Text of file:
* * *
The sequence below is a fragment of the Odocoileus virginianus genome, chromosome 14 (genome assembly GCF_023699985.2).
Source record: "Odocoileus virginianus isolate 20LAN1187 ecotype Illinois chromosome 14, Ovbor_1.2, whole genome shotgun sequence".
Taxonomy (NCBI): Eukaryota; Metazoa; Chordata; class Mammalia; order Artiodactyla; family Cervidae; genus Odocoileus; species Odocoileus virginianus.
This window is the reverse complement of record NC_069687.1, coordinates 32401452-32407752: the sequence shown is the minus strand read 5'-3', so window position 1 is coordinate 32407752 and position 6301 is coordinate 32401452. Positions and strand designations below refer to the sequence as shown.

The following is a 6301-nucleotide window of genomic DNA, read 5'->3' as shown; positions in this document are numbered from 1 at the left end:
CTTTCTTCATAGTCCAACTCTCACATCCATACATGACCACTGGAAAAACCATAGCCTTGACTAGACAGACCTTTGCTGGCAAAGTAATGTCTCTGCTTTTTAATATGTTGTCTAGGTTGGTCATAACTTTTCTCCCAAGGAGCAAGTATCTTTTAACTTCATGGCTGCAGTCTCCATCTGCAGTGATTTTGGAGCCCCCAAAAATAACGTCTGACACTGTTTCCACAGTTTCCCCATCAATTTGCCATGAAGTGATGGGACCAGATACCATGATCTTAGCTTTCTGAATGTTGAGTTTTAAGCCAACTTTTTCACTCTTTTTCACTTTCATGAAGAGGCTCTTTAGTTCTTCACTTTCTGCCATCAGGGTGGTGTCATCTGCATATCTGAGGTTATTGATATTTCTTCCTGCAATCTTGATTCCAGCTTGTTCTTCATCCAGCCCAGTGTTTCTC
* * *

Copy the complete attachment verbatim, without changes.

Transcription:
The sequence below is a fragment of the Odocoileus virginianus genome, chromosome 14 (genome assembly GCF_023699985.2).
Source record: "Odocoileus virginianus isolate 20LAN1187 ecotype Illinois chromosome 14, Ovbor_1.2, whole genome shotgun sequence".
Taxonomy (NCBI): Eukaryota; Metazoa; Chordata; class Mammalia; order Artiodactyla; family Cervidae; genus Odocoileus; species Odocoileus virginianus.
This window is the reverse complement of record NC_069687.1, coordinates 32401452-32407752: the sequence shown is the minus strand read 5'-3', so window position 1 is coordinate 32407752 and position 6301 is coordinate 32401452. Positions and strand designations below refer to the sequence as shown.

The following is a 6301-nucleotide window of genomic DNA, read 5'->3' as shown; positions in this document are numbered from 1 at the left end:
CTTTCTTCATAGTCCAACTCTCACATCCATACATGACCACTGGAAAAACCATAGCCTTGACTAGACAGACCTTTGCTGGCAAAGTAATGTCTCTGCTTTTTAATATGTTGTCTAGGTTGGTCATAACTTTTCTCCCAAGGAGCAAGTATCTTTTAACTTCATGGCTGCAGTCTCCATCTGCAGTGATTTTGGAGCCCCCAAAAATAACGTCTGACACTGTTTCCACAGTTTCCCCATCAATTTGCCATGAAGTGATGGGACCAGATACCATGATCTTAGCTTTCTGAATGTTGAGTTTTAAGCCAACTTTTTCACTCTTTTTCACTTTCATGAAGAGGCTCTTTAGTTCTTCACTTTCTGCCATCAGGGTGGTGTCATCTGCATATCTGAGGTTATTGATATTTCTTCCTGCAATCTTGATTCCAGCTTGTTCTTCATCCAGCCCAGTGTTTCTC